Raid 1, Raid 0 or No Raid

Discussion in 'Hardware' started by davez, Mar 28, 2007.

  1. davez


    I just bought a computer (Dell XPS 410) which came with a RAID 1 hard drive setup. But I don't have 'mission critical' data that must be backed up so I'm trying to decide whether to change to RAID 0 or no raid.

    The theory I've read says RAID 0 will provide faster reading and writing from/to the hard drive. For those that have RAID 0 drives, does it truly improve HD access speed? And since files are split between two drives, are parts of files more easily lost? Do the RAID 0 hard drives 'look' like a single drive if you want to find and copy a file?

    If there is a noticeable speed improvement and no reliability concerns, I'll change to RAID 0 (hope its not hard to do). But if it really makes no improvement, I'll remove the potential raid complication and just have two hard drives, even though I don't need the extra storage.

    Feedback from any that have used either RAID config would be appreciated

  2. Tums


    raid 0 helps ONLY if you have to access large files ALL the time.
    e.g. multimedia streaming, large database multi-user access, etc.
  3. dchang0


    DON'T do RAID 0. I've lost entire striped sets when one of the two drives got damaged. This has happened more than once, and the benefit derived from the increase in speed was worth far less than the data on the drive.

    Even if your stuff isn't mission critical, think about the time it might take to reinstall the operating system and applications and data on those drives.

    Use RAID 1 (mirroring) instead. There are tiny speed benefits but huge redundancy benefits.
  4. If you are diligent about daily backups Raid Zero. if not, Raid 1
  5. In your case speed and performance won't be a factor. The hard drives are probably SATA and have a very fast I/O. The only thing to consider in this case is redundancy.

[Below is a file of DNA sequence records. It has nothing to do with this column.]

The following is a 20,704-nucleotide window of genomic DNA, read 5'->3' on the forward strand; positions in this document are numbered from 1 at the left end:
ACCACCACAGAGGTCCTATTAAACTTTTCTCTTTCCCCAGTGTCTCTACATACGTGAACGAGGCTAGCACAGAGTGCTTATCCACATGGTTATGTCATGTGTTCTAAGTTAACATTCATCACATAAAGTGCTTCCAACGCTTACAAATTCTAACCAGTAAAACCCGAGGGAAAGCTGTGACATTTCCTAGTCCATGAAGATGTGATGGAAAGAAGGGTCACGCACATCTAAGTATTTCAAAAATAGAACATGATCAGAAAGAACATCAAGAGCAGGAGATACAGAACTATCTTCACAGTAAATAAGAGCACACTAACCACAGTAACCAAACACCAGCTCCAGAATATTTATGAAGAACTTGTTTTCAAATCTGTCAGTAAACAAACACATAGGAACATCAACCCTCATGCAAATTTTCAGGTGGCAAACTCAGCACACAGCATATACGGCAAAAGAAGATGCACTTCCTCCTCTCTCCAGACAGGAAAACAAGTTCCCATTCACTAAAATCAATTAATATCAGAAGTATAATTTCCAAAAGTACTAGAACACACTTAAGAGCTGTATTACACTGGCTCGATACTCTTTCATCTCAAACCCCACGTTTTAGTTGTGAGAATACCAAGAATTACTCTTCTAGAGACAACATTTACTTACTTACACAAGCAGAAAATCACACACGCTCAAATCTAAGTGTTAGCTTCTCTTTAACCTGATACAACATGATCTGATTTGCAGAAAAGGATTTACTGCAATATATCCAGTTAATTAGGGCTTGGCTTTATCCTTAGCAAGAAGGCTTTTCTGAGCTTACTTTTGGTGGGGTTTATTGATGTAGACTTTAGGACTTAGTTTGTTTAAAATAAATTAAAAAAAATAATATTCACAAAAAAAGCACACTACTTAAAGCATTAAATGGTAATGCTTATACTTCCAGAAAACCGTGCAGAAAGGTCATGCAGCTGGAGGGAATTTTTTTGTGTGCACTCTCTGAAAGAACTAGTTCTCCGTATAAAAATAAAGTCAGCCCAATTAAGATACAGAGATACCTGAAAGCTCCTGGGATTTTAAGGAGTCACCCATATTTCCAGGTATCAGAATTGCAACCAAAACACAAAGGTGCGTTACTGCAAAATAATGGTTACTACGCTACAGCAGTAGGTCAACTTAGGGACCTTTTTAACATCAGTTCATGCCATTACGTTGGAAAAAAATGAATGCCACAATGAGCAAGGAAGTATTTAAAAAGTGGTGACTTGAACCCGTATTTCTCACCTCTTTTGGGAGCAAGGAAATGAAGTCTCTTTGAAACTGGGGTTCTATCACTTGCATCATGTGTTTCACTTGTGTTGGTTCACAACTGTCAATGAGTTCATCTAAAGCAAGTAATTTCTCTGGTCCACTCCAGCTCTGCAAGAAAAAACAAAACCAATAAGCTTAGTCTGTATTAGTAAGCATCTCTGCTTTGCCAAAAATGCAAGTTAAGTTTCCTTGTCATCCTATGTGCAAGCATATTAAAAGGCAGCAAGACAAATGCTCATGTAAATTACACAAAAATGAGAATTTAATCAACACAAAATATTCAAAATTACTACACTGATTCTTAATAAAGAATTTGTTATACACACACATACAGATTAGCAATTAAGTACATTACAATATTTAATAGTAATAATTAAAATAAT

If you require it then RAID 1 or RAID 5 would be the choice. I run a RAID 5 system which has lost a disk and recovered fine.

    If you don't require disk redundancy then choose the stripe set without parity (RAID 0). This will allow you to use the entire disk space as a single logical drive. Again performance will not be noticably different if the RAID is done by a hardware controller.
  6. What brand of HDD was that?
  7. davez


    Some good replies. I do not often access large files or databases, so it is sounding like raid 0 might not make a noticeable speed difference. Probably TC2000 (end-of-day) is the largest program I use, and once it loads I think its current data sits in memory.

    Furthermore it seems there is some increased risk of file corruption with raid 0. Two hard drives must increase (double?) the risk of hard drive failure.

    The fellow I bought the computer from said that raid 1 doesn't guarantee a reliable backup as the raid system(?) itself can fail - I guess that applies to raid 0 also.

    It is sounding like the raid is intended more for corporate use.

    I'm leaning now towards using no raid at all, and getting an external backup hard drive. But I'd appreciate hearing of any others thoughts on raid.

    Thanks for the replies so far.

  8. jumper


    I use Raid 5. Allows me to have more space available while having the redundancy. No problems so far.
  9. Do this:

    - No RAID

    - Put Windows + Programs on one drive
    - Make sure the System Pagefile is on the other drive

    This will ensure you will balance the payload a bit between both drives during heavy usage.

    RAID 5 is not available with 2 drives.
  10. #10     Mar 28, 2007